Feast and Famine

I’ve worked a handful of jobs, some of them more difficult than others. Golf course maintenance, carpentry, lounge host and manager. I can say without question that in the last week I’ve worked longer and harder than I ever have in any other position. Street theater is a lot like fishing: when it’s good, you oughta have your line in the water as much as humanly possible, because it’s not always gonna be good.

I flew back to Seattle on the 23rd to visit home for the holidays, performing all morning before my afternoon flight to take advantage of the holiday rush onset. It’s generally slow in New Orleans from November through December up until a few days before Christmas. The city then goes crazy for a week before quieting down dramatically after the New Years. Like a fisherman adapting to the weather and water conditions, I’ve been using a slower approach to maximize income through the months of slow foot traffic. Heading straight to the airport from the french quarter, I flew with just the backpack I bring to work. As I went through the security checkpoint I was pulled aside by the TSA for a bag check.

“Sir, you can’t bring a bottle of wine on the plane”

Heh, oops. I explained to her that I was a magician coming straight from work, and she asked me to show her something. Within a minute I’d stalled the security checkpoint as the overly excited agent called over her coworkers to watch my ring tricks. Realizing the problematic spectacle I was creating, I thanked her and hurried off to my gate, grinning a magicians’ grin all the way.

After a relaxing holiday, I took a red-eye flight back to New Orleans, landing at 9:00am. I took a shuttle straight to the French Quarter with the intent to capitalize on the days before the New Year. When I got off the shuttle I found the quarter crawling with traffic comparable to Mardi Gras. I was running on fumes throughout the day, but I was able to do several shows nonetheless. I quickly realized that I was still in Famine-mode, stretching portions of the show longer than they needed to be now that spectators were in abundance. After tidying up the show to play faster and for larger crowds, I was ready to rock it.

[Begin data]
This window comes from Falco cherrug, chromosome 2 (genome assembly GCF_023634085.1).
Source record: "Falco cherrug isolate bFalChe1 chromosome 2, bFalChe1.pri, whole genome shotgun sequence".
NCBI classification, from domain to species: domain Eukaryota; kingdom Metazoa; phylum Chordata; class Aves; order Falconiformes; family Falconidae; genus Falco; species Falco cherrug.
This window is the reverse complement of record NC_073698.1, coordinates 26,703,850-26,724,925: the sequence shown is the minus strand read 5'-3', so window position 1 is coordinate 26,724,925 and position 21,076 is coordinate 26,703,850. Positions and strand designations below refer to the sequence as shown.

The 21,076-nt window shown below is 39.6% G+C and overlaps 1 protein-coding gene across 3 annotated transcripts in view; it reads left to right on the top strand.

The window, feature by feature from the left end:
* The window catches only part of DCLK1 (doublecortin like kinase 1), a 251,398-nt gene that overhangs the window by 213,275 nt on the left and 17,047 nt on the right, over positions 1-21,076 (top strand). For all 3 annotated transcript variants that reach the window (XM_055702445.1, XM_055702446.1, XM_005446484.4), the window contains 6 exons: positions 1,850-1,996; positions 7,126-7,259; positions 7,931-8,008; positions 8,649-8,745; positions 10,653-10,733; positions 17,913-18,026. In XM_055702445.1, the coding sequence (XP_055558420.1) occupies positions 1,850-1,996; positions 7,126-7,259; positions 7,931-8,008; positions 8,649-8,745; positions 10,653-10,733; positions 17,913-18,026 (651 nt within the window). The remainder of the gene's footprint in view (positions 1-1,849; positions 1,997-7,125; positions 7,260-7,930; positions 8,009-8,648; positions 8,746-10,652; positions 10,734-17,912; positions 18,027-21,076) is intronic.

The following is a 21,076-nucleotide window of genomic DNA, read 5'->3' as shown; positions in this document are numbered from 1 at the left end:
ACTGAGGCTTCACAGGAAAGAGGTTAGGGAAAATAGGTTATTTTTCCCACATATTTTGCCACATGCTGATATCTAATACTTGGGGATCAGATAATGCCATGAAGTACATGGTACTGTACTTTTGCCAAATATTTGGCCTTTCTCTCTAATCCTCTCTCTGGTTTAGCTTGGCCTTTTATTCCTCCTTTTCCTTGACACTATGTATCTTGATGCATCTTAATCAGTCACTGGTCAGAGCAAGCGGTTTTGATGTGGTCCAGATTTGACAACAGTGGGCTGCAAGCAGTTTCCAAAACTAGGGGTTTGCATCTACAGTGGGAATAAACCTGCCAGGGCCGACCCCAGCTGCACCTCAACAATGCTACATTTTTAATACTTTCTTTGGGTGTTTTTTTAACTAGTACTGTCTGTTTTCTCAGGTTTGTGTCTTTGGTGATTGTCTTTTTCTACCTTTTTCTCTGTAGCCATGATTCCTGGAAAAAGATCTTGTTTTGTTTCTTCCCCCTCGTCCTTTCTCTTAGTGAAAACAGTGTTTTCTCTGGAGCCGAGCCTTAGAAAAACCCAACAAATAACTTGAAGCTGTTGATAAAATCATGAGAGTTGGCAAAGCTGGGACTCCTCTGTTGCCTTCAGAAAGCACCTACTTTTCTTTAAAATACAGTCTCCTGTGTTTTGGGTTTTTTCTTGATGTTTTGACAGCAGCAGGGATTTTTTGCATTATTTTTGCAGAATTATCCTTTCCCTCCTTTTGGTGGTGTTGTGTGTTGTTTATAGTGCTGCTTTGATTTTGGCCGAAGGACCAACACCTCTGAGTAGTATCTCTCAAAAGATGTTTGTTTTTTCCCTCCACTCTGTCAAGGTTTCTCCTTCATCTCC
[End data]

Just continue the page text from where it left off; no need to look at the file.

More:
The next day I broke my single-day earning record by a long stretch, raking in fat hats since I was the only magician out that day and had the main pitch all to myself. Since returning I’ve worked from 9am until dark, and in those four days I’ve made more than I did in the rest of December. I also moved into a new home the day I landed, so when I’m not working I was moving and arranging my new space. I know that the traffic is going to drop off considerably for the rest of January, so I’m pushing myself to my limits and beyond to make the most of it while I can.

Over the summer, I didn’t work anywhere near as much as I should have. Right now I’m busting my ass so that I can be stress-free the rest of January, which is a micro-example of what I ought to have done over the summer so that my fall and winter would be easier. Street performing professionally calls for a healthy rainy-day fund and wise financial management. The morale here is that when the gettin’s good, go get it ’til you can’t no more. I’m so tired I’m almost in an altered state, but the upside is that I’m learning to do great shows in this headspace. My busking muscles are sore, but they’re getting bigger =)